Location: Cell Wall Biology and Utilization Research
Title: MATHEMATICAL SIMULATION TO ASSESS THE VALIDITY OF BONNIER'S EQUATION FOR ESTIMATING THE FREQUENCY OF MONOZYGOUS TWINNING IN A POPULATION OF HOLSTEIN CATTLE) AuthorSilva Del Rio, Noelia  
Broderick, Glen  
Fricke, Paul 
Submitted to: Journal of Dairy Science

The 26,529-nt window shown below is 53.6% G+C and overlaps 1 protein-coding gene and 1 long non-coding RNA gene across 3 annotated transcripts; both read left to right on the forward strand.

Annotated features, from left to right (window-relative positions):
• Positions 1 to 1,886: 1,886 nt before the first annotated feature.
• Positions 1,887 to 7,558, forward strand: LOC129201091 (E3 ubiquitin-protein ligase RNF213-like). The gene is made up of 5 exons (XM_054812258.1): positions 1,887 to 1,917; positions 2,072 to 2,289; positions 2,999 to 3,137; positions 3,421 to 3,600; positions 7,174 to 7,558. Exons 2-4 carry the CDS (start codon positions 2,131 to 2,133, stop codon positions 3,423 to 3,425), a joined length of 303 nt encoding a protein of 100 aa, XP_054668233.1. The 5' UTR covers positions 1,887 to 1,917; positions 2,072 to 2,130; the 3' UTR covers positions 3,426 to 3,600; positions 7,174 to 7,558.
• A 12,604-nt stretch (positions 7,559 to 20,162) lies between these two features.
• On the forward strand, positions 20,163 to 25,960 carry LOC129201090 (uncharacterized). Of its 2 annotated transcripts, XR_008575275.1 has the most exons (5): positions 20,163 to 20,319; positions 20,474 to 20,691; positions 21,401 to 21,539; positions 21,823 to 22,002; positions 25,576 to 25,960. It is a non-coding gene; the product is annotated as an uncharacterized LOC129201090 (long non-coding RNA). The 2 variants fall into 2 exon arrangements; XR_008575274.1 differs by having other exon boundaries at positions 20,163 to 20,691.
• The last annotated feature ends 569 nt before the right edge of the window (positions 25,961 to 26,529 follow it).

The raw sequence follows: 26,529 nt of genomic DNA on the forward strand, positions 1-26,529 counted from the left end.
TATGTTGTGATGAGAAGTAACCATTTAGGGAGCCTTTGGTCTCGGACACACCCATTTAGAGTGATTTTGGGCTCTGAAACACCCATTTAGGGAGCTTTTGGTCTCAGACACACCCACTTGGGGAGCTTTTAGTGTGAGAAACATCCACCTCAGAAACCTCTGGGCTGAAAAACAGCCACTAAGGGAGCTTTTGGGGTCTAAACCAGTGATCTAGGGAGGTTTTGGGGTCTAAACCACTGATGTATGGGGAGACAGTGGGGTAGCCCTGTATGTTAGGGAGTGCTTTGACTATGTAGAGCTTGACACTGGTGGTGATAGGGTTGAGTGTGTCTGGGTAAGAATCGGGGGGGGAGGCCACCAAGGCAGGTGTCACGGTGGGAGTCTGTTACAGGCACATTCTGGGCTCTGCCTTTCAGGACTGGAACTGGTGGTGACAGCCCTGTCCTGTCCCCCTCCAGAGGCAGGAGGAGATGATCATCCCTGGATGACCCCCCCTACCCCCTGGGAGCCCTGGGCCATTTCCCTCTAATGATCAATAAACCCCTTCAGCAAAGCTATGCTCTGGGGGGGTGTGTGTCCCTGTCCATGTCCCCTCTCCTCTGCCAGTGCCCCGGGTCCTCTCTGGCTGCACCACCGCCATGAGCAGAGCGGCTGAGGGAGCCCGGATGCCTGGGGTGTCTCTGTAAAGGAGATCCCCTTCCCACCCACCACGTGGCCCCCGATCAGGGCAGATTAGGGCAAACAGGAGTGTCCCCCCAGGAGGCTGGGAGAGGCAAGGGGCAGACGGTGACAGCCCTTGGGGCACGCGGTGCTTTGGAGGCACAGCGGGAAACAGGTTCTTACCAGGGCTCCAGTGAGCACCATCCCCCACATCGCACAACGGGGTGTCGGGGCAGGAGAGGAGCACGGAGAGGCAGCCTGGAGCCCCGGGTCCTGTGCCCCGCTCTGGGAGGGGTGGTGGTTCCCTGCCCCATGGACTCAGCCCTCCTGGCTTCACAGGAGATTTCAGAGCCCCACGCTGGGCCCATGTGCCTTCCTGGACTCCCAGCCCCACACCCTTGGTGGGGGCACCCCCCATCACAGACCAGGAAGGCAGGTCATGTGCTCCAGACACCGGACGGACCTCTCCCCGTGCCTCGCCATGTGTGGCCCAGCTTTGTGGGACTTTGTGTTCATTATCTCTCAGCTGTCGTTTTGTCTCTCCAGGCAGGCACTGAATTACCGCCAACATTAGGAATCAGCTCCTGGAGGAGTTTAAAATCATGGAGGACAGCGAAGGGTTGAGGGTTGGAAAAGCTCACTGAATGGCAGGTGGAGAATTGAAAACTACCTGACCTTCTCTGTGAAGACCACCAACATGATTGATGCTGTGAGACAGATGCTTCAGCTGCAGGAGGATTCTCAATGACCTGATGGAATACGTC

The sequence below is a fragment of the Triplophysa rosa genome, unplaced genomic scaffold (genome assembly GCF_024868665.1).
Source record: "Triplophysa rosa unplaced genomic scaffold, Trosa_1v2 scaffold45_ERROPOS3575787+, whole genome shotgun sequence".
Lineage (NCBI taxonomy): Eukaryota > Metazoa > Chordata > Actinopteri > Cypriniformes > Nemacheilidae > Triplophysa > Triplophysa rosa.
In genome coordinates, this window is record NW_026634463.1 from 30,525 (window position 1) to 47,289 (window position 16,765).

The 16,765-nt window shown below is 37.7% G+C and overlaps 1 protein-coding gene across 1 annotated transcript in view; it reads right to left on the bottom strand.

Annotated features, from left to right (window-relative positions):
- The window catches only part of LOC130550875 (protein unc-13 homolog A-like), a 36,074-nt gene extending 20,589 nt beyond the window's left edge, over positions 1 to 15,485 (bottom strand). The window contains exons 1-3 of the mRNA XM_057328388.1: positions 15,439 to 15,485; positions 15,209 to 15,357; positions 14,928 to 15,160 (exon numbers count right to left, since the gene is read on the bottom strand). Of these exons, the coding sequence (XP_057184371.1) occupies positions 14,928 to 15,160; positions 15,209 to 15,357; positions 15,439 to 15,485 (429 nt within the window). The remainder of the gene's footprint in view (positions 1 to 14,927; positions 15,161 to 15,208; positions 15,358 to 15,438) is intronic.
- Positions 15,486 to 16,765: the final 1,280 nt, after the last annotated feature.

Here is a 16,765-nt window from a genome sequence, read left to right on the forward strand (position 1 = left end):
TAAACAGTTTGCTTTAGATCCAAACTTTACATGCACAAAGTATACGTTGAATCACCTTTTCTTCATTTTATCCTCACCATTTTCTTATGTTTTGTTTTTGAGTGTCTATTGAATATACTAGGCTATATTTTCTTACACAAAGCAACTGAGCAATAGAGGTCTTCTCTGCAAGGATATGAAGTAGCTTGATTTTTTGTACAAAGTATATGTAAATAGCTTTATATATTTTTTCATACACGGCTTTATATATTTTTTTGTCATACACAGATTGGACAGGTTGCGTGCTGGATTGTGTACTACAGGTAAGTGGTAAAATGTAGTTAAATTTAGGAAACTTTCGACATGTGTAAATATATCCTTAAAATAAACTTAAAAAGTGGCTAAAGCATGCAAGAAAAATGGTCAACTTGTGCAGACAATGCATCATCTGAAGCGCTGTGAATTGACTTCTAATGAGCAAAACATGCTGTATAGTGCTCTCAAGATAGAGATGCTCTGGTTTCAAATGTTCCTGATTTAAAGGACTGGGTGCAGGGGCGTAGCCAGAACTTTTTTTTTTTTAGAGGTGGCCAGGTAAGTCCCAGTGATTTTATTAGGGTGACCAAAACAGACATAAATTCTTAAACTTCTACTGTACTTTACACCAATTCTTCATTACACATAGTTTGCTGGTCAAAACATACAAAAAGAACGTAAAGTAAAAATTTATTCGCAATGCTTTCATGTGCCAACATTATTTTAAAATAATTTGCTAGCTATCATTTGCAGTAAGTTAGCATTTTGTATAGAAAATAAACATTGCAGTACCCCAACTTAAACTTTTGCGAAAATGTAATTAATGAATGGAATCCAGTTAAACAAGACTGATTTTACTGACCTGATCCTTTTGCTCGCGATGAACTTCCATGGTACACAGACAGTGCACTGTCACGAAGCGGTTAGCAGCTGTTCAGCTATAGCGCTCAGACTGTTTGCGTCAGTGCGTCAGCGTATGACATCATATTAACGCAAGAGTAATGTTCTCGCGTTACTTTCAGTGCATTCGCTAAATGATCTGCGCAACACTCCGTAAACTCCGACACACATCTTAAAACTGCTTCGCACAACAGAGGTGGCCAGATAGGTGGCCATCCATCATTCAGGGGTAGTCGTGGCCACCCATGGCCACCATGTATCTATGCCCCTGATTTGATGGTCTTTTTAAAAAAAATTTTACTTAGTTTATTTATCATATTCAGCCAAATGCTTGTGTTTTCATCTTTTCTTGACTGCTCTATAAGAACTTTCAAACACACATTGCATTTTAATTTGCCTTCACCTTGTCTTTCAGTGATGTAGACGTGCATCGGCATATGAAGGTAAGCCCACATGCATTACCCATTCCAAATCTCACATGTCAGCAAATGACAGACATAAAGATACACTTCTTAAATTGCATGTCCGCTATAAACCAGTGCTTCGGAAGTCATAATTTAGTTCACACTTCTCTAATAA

Publication Type: Abstract Only Publication Acceptance Date: 3/10/2008 Publication Date: 7/7/2008 Citation: Silva Del Rio, N., Broderick, G.A., Fricke, P.M. 2008. Mathematical simulation to assess the validity of Bonnier's equation for estimating the frequency of monozygous twinning in a population of Holstein cattle [abstract]. Journal of Dairy Science. 91(suppl. 1):241. Interpretive Summary: Technical Abstract: Twin calving records (n = 96,069) collected from 1996 to 2004 were extracted from Minnesota Dairy Herd Improvement archives to estimate the incidence of monozygous (MZ) twinning in a population of Holstein cattle and to evaluate how varying the twin sex ratio and frequency of samesex twins affects MZ estimates made, using Bonnier’s equation. Bonnier’s equation: m=2npqn2/2pq(nn2), estimates the proportion of MZ twins among samesex twins (m) based on total oppositesexed twin pairs (n2) and the observed proportions of male (p) and female (q=1p) calves among all twin births. Bonnier’s equation assumes the sex of one twin is independent of the other; therefore, similar proportions of same and oppositesex twin pairs would be expected in the absence of MZ twinning. We hypothesized a dramatic decrease in Bonnier’s estimate of MZ twinning if samesex twins comprise a smaller proportion of a population than expected. Based on our study population, 56.4% of twin pairs were samesex (30.1% MM; 26.3% FF) and 51.9% of twin calves were male, resulting in an estimated MZ twin frequency of 11.6% using Bonnier’s equation. The estimates of MZ twinning were calculated by simulating a reduction of samesex twins of 5% (54.2% samesex twins) or 10% (52.0% samesex twins), whereas the proportion of male calves born as twins was 51.9% (observed) or simulated to be 50%. Based on our study population, the estimates of MZ twinning were greater than expected, based on observed outcomes of MZ twinning (Silva del Rio et al., Therio. 66:1292;2006). We concluded that slight changes in the percentage of samesex twins in a study population dramatically affect MZ estimates using Bonnier’s equation, whereas the percentage of male calves born as twins has a minimal impact. Thus, if factors other than MZ twinning affect the proportion of samesex twins in a study population, Bonnier’s equation will inaccurately estimate the frequency of MZ twins.